In 2018, following an Estonian Police and Border Guard Board risk analysis that concluded that the arrival of 3,000 migrants in the country would be an “emergency situation,” the country’s Interior Ministry drafted a bill to address “mass immigration.” The law, which was still being drafted by the Interior Ministry as of July 2018, would significantly curb the rights of migrants and asylum seekers. It would provide: an extension to the time period allowed for detention without an administrative court authorisation, from 48 hours to one week; the possibility of holding migrants outside the designated detention centre if it is at capacity; the option to suspend the legal requirement of housing family members together; and a reduction in the number and scope of services that are provided to migrants.

Public and political discourse is permeated by anti-immigrant rhetoric. In 2019 the Conservative People’s Party, a far-right party that says it wants to protect the country’s “indigenous Estonian” population, nearly tripled its share of seats in parliament, mirroring the rise of populist nationalist parties elsewhere in Europe. The country’s Interior Minister has voiced support for Hungarian Prime Minister Viktor Orbán’s divisive efforts to “defend” Europe from migrants, including Hungary’s construction of a mammoth razor-wire fence along its borders. These remarks came two years after the country announced plans to build a 70 million EUR fence along its border with Russia, paralleling developments in neighbouring Latvia. The 90-kilometre fence is to be equipped with warning signals, light fixtures, and boundary stones, necessary features according to the Interior Ministry, which has stated that “Estonia needs a modern state border, worthy of being the external border of Europe and NATO.” As of mid-2019, only some preparatory work has been completed and construction is expected to begin in 2020. According to reports, this delay in construction is due to the fact that costs are likely to be several times higher than initially planned.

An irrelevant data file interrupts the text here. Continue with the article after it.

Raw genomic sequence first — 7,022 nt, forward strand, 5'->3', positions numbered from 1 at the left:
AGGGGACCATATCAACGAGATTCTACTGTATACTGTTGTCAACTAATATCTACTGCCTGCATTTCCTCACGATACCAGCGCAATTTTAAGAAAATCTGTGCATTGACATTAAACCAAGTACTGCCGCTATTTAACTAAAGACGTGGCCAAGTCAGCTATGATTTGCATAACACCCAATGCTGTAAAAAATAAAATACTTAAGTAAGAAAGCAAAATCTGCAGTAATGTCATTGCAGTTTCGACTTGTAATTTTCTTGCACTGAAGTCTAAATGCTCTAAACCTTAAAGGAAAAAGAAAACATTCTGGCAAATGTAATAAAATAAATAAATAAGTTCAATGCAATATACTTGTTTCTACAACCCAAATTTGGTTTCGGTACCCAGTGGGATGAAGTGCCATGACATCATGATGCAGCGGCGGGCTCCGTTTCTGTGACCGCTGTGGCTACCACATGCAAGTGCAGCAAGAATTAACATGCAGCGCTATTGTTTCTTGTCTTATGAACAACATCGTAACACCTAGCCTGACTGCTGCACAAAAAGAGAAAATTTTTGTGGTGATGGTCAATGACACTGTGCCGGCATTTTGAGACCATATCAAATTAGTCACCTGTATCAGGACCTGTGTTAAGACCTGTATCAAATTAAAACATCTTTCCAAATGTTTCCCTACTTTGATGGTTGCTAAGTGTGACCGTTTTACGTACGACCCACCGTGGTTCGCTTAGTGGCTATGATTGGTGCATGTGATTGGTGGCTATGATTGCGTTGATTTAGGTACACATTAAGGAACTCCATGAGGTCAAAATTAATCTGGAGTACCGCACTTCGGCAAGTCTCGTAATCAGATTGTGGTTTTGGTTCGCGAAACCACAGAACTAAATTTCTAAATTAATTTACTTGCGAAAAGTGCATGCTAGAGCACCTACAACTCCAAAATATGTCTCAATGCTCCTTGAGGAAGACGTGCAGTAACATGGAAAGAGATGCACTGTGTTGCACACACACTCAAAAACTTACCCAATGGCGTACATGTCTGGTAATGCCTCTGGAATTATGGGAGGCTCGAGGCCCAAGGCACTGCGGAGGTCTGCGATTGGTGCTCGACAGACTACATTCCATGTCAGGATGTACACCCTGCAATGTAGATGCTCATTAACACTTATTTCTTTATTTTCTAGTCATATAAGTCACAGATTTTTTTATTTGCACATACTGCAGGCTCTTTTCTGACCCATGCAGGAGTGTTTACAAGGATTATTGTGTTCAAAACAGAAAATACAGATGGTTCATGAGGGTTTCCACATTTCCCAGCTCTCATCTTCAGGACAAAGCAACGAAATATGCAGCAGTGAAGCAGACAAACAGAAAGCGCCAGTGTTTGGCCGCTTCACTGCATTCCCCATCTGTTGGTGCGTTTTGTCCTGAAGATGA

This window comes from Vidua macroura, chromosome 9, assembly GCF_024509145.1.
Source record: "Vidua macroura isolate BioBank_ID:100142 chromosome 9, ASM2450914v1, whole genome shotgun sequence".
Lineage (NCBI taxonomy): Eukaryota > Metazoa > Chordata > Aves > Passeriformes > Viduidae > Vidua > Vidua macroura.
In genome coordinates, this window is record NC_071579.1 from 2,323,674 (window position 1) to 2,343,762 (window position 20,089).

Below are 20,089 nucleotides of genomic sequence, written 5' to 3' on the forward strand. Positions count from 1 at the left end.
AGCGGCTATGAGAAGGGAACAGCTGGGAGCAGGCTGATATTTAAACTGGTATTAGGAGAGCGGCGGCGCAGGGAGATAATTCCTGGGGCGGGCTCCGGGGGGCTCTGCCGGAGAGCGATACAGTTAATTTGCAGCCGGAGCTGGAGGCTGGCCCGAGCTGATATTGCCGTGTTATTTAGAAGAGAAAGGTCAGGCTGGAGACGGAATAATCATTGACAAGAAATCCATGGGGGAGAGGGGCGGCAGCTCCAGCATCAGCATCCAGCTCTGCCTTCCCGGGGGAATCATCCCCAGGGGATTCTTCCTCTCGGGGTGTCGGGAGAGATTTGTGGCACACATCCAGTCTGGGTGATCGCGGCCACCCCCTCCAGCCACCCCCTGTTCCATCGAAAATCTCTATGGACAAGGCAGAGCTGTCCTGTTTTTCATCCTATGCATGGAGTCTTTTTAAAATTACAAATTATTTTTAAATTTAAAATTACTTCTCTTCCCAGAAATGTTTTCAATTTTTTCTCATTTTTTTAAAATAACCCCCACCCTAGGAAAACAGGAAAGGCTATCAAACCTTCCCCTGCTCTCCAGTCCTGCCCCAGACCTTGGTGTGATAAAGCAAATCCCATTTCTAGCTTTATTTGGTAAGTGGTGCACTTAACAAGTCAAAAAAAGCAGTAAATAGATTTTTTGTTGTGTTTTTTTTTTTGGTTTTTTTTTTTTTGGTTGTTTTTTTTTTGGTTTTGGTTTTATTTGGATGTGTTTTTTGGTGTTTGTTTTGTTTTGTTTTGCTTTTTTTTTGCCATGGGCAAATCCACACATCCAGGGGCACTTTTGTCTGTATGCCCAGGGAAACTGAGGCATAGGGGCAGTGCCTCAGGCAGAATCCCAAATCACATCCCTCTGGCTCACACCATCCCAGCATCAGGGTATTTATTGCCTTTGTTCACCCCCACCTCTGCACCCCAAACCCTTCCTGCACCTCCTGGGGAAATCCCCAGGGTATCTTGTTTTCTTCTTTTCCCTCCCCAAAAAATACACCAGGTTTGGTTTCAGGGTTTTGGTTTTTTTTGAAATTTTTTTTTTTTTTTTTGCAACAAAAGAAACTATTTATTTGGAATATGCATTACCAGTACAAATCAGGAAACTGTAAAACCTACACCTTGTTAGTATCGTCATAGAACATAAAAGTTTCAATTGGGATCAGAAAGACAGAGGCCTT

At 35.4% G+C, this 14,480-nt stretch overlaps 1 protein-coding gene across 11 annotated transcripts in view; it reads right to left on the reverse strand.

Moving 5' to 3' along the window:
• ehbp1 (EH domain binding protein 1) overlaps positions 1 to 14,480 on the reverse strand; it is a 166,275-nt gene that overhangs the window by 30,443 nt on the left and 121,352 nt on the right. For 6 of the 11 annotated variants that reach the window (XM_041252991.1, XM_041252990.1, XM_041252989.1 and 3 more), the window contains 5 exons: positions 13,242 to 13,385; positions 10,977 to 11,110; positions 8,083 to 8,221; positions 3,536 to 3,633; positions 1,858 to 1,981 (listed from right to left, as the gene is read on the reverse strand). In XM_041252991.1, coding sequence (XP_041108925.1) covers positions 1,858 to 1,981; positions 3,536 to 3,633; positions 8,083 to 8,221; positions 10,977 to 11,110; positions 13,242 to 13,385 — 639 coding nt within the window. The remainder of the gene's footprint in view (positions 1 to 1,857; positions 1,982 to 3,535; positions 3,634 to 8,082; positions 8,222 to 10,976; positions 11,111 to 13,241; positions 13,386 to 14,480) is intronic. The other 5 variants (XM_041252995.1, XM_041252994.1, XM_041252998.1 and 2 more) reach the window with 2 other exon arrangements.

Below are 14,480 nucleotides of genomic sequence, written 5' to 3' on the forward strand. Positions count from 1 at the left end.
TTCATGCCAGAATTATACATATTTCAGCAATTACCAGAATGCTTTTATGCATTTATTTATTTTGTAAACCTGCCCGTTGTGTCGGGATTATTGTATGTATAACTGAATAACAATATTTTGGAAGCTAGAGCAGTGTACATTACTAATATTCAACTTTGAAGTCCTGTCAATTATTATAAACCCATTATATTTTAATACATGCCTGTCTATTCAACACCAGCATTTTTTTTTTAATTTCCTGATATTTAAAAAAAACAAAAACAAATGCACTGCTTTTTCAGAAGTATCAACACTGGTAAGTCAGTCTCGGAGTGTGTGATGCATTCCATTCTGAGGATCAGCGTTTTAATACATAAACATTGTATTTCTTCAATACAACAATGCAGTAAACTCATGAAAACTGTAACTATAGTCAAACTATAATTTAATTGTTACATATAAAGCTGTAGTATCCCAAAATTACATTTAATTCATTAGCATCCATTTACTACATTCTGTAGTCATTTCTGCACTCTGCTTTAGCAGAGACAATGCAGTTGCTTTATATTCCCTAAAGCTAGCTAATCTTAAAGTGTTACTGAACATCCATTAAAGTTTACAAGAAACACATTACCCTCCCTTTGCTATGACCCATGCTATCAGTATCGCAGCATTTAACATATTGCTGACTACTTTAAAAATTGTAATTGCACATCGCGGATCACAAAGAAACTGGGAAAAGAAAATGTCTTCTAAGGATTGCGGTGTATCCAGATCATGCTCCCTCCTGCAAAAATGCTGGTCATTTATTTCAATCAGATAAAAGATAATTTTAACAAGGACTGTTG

Estonia operates one dedicated immigration detention centre. The facility was opened in 2018 in Rae municipality, outside Tallinn. It replaced a long-standing centre in Harku whose history was peppered with repeated riots, hunger strikes, and violent altercations between detainees and staff. In December 2016 for example, a riot broke out at the facility after a police officer confronted an apparently mentally ill detainee, setting off a larger confrontation between police and other detainees.During a June 2016 incident, detainees refused food and began protesting when a staff member allegedly physically mistreated a detainee, and in an incident in November 2015 the police shot rubber bullets at detainees when they refused to leave a recreation area after a disagreement between staff and one detainee. An internal investigation concluded that the use of force in the 2015 incident was inconsistent with the Law Enforcement Act.

Read the full 2019 report online